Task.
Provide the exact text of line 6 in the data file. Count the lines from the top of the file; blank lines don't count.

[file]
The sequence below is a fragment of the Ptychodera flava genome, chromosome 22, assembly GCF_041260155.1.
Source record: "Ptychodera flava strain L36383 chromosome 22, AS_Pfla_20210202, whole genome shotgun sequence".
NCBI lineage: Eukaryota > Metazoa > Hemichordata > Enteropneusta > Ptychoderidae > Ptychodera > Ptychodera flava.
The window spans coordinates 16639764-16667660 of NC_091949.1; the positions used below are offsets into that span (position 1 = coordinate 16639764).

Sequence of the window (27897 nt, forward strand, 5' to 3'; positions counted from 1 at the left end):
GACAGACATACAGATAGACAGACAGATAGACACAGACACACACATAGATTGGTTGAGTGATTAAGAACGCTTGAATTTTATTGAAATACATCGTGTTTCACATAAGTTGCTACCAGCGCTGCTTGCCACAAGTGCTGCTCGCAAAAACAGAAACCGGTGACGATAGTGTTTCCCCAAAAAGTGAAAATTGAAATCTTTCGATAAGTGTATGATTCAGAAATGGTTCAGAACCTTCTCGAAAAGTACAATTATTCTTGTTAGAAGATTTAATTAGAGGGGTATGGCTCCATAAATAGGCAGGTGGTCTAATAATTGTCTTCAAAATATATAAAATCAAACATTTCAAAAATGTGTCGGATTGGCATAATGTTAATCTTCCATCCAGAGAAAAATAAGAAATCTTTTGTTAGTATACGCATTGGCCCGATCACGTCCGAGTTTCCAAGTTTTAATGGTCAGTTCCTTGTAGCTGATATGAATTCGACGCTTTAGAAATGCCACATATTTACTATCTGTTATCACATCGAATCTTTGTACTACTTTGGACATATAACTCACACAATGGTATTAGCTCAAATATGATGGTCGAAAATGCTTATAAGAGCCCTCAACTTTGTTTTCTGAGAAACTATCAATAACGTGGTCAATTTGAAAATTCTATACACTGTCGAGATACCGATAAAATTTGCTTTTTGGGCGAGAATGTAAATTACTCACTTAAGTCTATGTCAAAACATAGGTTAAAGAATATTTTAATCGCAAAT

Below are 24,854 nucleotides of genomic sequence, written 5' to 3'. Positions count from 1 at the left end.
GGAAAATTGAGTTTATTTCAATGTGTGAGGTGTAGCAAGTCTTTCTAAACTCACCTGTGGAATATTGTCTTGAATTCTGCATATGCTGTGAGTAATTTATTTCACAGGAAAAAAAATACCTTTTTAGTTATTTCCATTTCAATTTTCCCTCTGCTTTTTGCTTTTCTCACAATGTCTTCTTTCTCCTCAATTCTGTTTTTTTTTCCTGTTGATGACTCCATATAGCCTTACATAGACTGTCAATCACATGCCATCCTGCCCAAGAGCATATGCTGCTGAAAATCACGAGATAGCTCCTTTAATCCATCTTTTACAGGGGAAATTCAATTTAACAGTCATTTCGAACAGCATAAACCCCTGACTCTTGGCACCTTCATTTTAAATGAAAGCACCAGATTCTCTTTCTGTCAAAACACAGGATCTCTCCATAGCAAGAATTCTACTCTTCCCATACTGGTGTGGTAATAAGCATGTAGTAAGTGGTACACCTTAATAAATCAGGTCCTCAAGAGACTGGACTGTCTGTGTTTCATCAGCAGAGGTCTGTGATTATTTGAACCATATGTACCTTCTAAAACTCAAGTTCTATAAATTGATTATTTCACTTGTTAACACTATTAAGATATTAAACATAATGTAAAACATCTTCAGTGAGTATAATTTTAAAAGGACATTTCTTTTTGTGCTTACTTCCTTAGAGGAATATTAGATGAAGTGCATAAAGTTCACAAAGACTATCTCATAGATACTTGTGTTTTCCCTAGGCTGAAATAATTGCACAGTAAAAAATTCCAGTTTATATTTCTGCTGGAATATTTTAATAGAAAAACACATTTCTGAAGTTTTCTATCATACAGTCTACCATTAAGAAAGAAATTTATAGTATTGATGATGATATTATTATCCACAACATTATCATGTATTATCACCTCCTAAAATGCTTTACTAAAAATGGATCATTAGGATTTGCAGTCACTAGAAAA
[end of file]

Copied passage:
GACAGACATACAGATAGACAGACAGATAGACACAGACACACACATAGATTGGTTGAGTGATTAAGAACGCTTGAATTTTATTGAAATACATCGTGTTTCACATAAGTTGCTACCAGCGCTGCTTGCCACAAGTGCTGCTCGCAAAAACAGAAACCGGTGACGATAGTGTTTCCCCAAAAAGTGAAAATTGAAATCTTTCGATAAGTGTATGATTCAGAAATGGTTCAGAACCTTCTCGAAAAGTACAATTATTCTTGTTAGAAGATTTAATTAGAGGGGTATGGCTCCATAAATAGGCAGGTGGTCTAATAATTGTCTTCAAAATATATAAAATCAAACATTTCAAAAATGTGTCGGATTGGCATAATGTTAATCTTCCATCCAGAGAAAAATAAGAAATCTTTTGTTAGTATACGCATTGGCCCGATCACGTCCGAGTTTCCAAGTTTTAATGGTCAGTTCCTTGTAGCTGATATGAATTCGACGCTTTAGAAATGCCACATATTTACTATCTGTTATCACATCGAATCTTTGTACTACTTTGGACATATAACTCACACAATGGTATTAGCTCAAATATGATGGTCGAAAATGCTTATAAGAGCCCTCAACTTTGTTTTCTGAGAAACTATCAATAACGTGGTCAATTTGAAAATTCTATACACTGTCGAGATACCGATAAAATTTGCTTTTTGGGCGAGAATGTAAATTACTCACTTAAGTCTATGTCAAAACATAGGTTAAAGAATATTTTAATCGCAAAT